Can I avoid probate without putting the property into my wife's name with both my will and joint living trust in place?

Asked almost 2 years ago - Charleston, SC

My wife and I have a joint living trust but the properties I own are in my name. I also have a will.

Attorney answers (3)

  1. Lloyd Wayne Patterson

    Contributor Level 14


    Lawyers agree

    Answered . For a living trust to be effective, the assets that you want to pass outside of probate have to actually be deeded in the name of the trust. In other words you need to have a South Carolina Probate Attorney draft a deed for any properties that you want placed in the trust. Once the properties are in the trust, then those properties will not have to go through probate but will be handled according to the terms of the trust.

    This answer is for general advice. It is not legal advice and does not create an attorney client relationship. For... more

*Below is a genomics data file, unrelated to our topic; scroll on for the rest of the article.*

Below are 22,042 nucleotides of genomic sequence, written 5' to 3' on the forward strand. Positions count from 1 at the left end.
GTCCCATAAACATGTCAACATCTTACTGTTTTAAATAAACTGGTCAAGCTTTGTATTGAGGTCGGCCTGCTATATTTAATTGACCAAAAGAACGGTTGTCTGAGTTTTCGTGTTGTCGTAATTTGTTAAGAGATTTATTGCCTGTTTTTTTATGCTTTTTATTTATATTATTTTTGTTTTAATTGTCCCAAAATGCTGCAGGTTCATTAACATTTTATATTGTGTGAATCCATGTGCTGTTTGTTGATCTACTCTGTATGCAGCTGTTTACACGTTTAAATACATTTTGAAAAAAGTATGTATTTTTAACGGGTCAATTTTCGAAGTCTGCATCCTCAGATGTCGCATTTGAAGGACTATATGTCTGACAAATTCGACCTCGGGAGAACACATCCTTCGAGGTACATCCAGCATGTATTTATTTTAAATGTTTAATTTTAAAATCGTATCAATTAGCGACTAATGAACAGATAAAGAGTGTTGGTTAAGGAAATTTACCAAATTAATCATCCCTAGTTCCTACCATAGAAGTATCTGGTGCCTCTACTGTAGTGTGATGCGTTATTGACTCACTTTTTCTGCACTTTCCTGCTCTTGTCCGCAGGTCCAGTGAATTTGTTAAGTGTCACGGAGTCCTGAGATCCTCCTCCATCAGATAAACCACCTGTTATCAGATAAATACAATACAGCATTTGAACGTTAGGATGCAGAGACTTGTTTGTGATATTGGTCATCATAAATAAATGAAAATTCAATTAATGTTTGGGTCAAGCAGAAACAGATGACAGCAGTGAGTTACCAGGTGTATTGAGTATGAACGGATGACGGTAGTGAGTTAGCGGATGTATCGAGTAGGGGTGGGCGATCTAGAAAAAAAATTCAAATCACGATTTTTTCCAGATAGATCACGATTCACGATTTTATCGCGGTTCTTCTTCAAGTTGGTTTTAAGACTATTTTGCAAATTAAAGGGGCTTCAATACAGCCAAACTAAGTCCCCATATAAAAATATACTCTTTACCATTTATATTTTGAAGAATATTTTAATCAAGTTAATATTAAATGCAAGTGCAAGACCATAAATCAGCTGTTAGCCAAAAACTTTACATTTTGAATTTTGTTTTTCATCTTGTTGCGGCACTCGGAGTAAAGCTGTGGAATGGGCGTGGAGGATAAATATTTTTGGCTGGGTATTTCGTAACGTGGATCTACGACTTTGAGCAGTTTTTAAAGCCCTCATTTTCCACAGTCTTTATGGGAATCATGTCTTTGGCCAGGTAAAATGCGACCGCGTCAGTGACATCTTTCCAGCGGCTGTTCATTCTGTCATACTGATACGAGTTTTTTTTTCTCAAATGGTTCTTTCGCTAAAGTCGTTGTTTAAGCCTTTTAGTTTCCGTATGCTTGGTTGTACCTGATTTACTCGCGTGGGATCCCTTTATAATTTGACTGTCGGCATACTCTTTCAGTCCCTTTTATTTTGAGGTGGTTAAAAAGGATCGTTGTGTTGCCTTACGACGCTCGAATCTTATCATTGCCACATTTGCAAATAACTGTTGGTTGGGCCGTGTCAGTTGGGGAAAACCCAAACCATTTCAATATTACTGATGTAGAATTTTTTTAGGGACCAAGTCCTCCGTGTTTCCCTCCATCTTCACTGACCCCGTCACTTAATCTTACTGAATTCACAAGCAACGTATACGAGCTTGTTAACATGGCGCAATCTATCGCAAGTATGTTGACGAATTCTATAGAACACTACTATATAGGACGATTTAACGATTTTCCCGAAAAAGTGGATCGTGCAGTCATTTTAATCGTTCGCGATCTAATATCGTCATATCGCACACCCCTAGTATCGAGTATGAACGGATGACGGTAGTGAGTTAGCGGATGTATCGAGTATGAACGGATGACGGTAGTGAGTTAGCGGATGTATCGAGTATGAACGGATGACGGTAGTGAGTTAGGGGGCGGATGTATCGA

2. Shawn William Lappin

    Contributor Level 3


    Lawyers agree

    Answered . You can avoid probate with real estate by either adding your wife as a joint owner or executing a deed that transfers the property into your living trust. A last will and testament does not avoid probate. It is merely a ticket to probate.

    Please keep in mind that I am a NY attorney. I would strongly reccommend that you retain a local attorney to help with any transfers.

  3. Joseph Michael Pankowski Jr

    Contributor Level 18


    Lawyer agrees

    Answered . Attorney Lappin is correct. I have a sense from your question, however, that you are concerned that the provisions of the trust itself could allow the assets to pass directly to your wife. If that is your issue, I strongly urge you to talk with a solid estate planning attorney about the provisions of your living trust and whether they need to be modified to accomplish your goals. Good luck to you.

    This information is presented as a public service. It should not be construed to be formal legal advice nor... more

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Understanding wills and estates can help you create a legally binding plan to protect your assets and final wishes, as well as reduce taxes on your estate.

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Estate planning refers to the process in which you decide and document what happens to your assets after you die, by making things like wills or trusts.

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